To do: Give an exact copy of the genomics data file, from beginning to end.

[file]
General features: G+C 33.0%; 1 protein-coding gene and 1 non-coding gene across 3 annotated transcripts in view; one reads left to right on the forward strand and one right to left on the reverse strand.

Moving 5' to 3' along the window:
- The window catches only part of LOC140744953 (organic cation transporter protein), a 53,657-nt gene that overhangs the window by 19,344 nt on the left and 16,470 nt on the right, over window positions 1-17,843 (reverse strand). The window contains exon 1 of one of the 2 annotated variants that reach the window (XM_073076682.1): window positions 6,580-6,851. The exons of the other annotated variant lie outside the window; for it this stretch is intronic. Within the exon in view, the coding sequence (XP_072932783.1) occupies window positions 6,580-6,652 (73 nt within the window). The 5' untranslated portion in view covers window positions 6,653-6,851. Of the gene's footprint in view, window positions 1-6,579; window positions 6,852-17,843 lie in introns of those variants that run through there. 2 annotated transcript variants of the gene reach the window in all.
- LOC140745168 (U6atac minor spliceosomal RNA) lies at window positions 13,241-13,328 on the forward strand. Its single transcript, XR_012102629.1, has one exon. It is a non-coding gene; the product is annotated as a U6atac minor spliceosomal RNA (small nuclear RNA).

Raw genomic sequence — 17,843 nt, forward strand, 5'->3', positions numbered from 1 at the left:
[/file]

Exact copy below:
General features: G+C 33.0%; 1 protein-coding gene and 1 non-coding gene across 3 annotated transcripts in view; one reads left to right on the forward strand and one right to left on the reverse strand.

Moving 5' to 3' along the window:
- The window catches only part of LOC140744953 (organic cation transporter protein), a 53,657-nt gene that overhangs the window by 19,344 nt on the left and 16,470 nt on the right, over window positions 1-17,843 (reverse strand). The window contains exon 1 of one of the 2 annotated variants that reach the window (XM_073076682.1): window positions 6,580-6,851. The exons of the other annotated variant lie outside the window; for it this stretch is intronic. Within the exon in view, the coding sequence (XP_072932783.1) occupies window positions 6,580-6,652 (73 nt within the window). The 5' untranslated portion in view covers window positions 6,653-6,851. Of the gene's footprint in view, window positions 1-6,579; window positions 6,852-17,843 lie in introns of those variants that run through there. 2 annotated transcript variants of the gene reach the window in all.
- LOC140745168 (U6atac minor spliceosomal RNA) lies at window positions 13,241-13,328 on the forward strand. Its single transcript, XR_012102629.1, has one exon. It is a non-coding gene; the product is annotated as a U6atac minor spliceosomal RNA (small nuclear RNA).

Raw genomic sequence — 17,843 nt, forward strand, 5'->3', positions numbered from 1 at the left: